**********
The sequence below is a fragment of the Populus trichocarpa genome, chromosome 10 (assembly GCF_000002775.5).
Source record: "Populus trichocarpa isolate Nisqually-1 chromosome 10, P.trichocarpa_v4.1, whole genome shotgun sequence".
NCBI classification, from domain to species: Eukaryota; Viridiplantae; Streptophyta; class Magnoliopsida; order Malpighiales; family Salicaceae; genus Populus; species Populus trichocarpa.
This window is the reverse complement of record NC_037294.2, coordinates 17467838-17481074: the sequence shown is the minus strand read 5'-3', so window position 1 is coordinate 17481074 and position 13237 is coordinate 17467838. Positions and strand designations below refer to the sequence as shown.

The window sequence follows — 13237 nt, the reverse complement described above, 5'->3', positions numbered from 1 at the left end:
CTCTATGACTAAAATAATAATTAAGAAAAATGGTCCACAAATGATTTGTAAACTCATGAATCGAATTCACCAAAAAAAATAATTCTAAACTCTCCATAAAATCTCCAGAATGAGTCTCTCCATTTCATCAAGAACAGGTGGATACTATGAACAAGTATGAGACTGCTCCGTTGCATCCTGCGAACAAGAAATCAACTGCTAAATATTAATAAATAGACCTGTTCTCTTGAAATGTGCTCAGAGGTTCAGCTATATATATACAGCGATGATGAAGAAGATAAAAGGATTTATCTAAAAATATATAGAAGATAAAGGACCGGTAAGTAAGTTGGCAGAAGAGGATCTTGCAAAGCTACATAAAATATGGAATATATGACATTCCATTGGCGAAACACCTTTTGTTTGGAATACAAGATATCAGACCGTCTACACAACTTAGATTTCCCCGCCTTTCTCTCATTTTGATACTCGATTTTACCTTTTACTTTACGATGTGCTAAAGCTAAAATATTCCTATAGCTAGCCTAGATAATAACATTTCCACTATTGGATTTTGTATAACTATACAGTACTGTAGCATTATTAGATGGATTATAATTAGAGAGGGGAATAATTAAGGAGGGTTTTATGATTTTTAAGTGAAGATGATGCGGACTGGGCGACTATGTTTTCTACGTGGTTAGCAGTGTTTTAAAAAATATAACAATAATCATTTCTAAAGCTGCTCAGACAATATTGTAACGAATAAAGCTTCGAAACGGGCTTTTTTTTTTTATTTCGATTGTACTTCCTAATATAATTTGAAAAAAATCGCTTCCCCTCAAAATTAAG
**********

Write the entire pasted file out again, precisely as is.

The sequence below is a fragment of the Populus trichocarpa genome, chromosome 10 (assembly GCF_000002775.5).
Source record: "Populus trichocarpa isolate Nisqually-1 chromosome 10, P.trichocarpa_v4.1, whole genome shotgun sequence".
NCBI classification, from domain to species: Eukaryota; Viridiplantae; Streptophyta; class Magnoliopsida; order Malpighiales; family Salicaceae; genus Populus; species Populus trichocarpa.
This window is the reverse complement of record NC_037294.2, coordinates 17467838-17481074: the sequence shown is the minus strand read 5'-3', so window position 1 is coordinate 17481074 and position 13237 is coordinate 17467838. Positions and strand designations below refer to the sequence as shown.

The window sequence follows — 13237 nt, the reverse complement described above, 5'->3', positions numbered from 1 at the left end:
CTCTATGACTAAAATAATAATTAAGAAAAATGGTCCACAAATGATTTGTAAACTCATGAATCGAATTCACCAAAAAAAATAATTCTAAACTCTCCATAAAATCTCCAGAATGAGTCTCTCCATTTCATCAAGAACAGGTGGATACTATGAACAAGTATGAGACTGCTCCGTTGCATCCTGCGAACAAGAAATCAACTGCTAAATATTAATAAATAGACCTGTTCTCTTGAAATGTGCTCAGAGGTTCAGCTATATATATACAGCGATGATGAAGAAGATAAAAGGATTTATCTAAAAATATATAGAAGATAAAGGACCGGTAAGTAAGTTGGCAGAAGAGGATCTTGCAAAGCTACATAAAATATGGAATATATGACATTCCATTGGCGAAACACCTTTTGTTTGGAATACAAGATATCAGACCGTCTACACAACTTAGATTTCCCCGCCTTTCTCTCATTTTGATACTCGATTTTACCTTTTACTTTACGATGTGCTAAAGCTAAAATATTCCTATAGCTAGCCTAGATAATAACATTTCCACTATTGGATTTTGTATAACTATACAGTACTGTAGCATTATTAGATGGATTATAATTAGAGAGGGGAATAATTAAGGAGGGTTTTATGATTTTTAAGTGAAGATGATGCGGACTGGGCGACTATGTTTTCTACGTGGTTAGCAGTGTTTTAAAAAATATAACAATAATCATTTCTAAAGCTGCTCAGACAATATTGTAACGAATAAAGCTTCGAAACGGGCTTTTTTTTTTTATTTCGATTGTACTTCCTAATATAATTTGAAAAAAATCGCTTCCCCTCAAAATTAAG